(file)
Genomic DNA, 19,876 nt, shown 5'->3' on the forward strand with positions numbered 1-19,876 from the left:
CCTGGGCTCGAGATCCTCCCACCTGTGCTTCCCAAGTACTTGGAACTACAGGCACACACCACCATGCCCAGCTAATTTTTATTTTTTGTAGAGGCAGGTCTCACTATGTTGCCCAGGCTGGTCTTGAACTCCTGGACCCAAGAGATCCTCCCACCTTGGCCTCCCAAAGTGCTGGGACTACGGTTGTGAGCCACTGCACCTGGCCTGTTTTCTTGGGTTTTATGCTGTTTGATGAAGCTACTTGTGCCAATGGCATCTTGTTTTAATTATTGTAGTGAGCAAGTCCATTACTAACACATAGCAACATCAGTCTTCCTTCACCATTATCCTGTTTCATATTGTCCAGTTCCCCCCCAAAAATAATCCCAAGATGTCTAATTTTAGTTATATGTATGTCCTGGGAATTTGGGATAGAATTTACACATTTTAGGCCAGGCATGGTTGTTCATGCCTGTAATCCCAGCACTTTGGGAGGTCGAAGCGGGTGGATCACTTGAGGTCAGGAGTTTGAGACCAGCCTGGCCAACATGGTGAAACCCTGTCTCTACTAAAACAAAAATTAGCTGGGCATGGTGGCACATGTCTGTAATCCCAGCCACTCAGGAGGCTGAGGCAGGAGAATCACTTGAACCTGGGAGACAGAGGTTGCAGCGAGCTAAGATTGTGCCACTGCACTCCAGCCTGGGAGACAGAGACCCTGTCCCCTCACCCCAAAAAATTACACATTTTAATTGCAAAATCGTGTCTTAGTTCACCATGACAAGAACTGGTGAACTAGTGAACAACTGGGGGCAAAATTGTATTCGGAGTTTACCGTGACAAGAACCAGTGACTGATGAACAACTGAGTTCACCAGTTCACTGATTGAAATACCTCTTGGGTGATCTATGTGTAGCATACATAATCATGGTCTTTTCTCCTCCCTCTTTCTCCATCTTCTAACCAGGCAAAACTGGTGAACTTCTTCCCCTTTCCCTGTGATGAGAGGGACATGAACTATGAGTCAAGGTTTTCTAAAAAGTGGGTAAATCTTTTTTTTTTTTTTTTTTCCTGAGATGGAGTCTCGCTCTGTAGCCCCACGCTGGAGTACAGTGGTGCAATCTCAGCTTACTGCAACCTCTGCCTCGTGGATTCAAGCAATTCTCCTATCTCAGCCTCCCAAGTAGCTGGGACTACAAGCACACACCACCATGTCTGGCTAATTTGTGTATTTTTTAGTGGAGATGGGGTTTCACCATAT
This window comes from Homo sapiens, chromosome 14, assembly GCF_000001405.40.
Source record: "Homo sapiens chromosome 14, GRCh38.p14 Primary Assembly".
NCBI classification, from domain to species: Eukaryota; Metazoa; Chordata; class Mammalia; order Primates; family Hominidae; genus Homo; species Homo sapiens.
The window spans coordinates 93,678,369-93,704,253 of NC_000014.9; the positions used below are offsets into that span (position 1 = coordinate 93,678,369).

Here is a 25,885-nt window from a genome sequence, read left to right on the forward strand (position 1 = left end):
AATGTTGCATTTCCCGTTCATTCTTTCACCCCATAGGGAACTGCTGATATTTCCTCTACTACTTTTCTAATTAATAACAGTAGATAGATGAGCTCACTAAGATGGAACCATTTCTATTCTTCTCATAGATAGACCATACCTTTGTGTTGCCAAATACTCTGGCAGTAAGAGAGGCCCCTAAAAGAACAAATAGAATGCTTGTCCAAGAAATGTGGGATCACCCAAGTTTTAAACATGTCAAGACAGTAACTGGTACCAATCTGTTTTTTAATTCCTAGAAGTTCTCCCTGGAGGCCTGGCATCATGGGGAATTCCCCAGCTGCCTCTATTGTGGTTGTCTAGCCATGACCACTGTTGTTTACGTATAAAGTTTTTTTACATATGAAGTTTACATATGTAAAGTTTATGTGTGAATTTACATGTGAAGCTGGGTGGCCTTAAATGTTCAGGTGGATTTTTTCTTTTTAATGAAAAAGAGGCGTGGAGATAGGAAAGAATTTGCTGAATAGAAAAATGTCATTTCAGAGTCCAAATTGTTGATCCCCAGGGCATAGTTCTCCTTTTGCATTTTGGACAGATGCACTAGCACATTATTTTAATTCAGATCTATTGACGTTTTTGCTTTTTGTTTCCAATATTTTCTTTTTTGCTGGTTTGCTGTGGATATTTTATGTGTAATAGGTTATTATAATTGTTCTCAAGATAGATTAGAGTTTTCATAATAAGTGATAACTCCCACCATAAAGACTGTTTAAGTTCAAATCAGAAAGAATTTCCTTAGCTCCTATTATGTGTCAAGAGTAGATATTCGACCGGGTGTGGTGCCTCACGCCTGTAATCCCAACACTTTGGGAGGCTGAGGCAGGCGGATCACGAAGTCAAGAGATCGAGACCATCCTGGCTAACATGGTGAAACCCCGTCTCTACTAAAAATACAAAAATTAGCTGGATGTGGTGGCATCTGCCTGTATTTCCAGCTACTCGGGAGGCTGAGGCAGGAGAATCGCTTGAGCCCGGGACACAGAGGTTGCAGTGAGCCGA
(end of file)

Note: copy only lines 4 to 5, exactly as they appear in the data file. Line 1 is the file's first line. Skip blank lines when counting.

Source record: "Homo sapiens chromosome 14, GRCh38.p14 Primary Assembly".
NCBI classification, from domain to species: Eukaryota; Metazoa; Chordata; class Mammalia; order Primates; family Hominidae; genus Homo; species Homo sapiens.